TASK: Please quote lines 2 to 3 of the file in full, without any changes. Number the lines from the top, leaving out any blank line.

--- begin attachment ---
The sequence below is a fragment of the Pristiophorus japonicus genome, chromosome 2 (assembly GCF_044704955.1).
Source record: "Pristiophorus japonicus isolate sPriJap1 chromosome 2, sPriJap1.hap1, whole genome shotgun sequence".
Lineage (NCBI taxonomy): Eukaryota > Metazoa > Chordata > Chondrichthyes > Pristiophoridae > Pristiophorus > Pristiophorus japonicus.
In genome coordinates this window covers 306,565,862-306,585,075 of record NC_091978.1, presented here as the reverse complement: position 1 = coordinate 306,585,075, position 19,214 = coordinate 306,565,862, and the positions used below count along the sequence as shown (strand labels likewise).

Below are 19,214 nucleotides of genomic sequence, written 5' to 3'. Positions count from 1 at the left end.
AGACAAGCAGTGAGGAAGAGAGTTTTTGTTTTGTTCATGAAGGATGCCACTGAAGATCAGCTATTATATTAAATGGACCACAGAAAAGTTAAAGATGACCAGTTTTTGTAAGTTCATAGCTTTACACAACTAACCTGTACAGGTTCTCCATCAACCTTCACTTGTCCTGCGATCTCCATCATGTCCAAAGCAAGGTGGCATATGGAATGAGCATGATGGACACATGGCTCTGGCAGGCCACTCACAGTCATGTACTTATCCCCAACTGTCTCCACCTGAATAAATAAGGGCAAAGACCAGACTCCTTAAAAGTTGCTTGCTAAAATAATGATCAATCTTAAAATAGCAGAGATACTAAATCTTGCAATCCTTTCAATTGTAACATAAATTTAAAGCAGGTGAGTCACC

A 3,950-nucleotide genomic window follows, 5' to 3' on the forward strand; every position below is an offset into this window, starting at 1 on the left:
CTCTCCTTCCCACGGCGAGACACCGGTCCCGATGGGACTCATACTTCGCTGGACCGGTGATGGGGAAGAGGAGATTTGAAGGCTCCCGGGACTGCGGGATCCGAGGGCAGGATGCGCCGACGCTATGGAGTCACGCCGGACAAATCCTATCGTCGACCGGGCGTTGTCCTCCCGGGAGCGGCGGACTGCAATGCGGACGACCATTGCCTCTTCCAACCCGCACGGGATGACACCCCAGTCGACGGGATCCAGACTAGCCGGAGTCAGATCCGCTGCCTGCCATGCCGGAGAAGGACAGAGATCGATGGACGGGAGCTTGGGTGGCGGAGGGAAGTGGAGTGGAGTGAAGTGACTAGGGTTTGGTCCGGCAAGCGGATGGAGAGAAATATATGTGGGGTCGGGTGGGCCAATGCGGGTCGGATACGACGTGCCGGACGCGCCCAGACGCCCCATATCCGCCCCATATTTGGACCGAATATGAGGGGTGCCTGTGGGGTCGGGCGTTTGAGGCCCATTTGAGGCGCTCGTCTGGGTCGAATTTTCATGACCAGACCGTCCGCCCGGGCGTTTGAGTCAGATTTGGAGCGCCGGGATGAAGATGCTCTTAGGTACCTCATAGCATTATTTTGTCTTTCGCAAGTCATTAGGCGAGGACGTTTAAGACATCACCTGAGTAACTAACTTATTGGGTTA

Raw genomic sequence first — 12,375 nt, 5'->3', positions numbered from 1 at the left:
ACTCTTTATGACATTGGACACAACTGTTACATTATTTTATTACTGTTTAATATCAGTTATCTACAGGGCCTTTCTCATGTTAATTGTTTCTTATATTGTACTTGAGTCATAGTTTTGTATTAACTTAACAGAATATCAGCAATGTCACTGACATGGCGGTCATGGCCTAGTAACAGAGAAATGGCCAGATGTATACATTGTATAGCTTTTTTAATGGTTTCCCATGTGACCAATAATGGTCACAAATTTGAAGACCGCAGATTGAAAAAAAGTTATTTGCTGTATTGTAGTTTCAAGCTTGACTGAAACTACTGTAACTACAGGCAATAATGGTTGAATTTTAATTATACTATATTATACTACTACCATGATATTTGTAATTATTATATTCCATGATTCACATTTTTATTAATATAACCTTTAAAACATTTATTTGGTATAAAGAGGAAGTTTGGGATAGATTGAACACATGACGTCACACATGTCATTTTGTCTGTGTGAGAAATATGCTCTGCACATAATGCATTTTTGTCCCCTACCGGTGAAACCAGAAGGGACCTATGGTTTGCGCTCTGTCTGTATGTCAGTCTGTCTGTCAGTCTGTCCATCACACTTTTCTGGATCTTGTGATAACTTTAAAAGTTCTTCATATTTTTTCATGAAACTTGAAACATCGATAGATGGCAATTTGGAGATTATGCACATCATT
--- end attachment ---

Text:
Source record: "Pristiophorus japonicus isolate sPriJap1 chromosome 2, sPriJap1.hap1, whole genome shotgun sequence".
Lineage (NCBI taxonomy): Eukaryota > Metazoa > Chordata > Chondrichthyes > Pristiophoridae > Pristiophorus > Pristiophorus japonicus.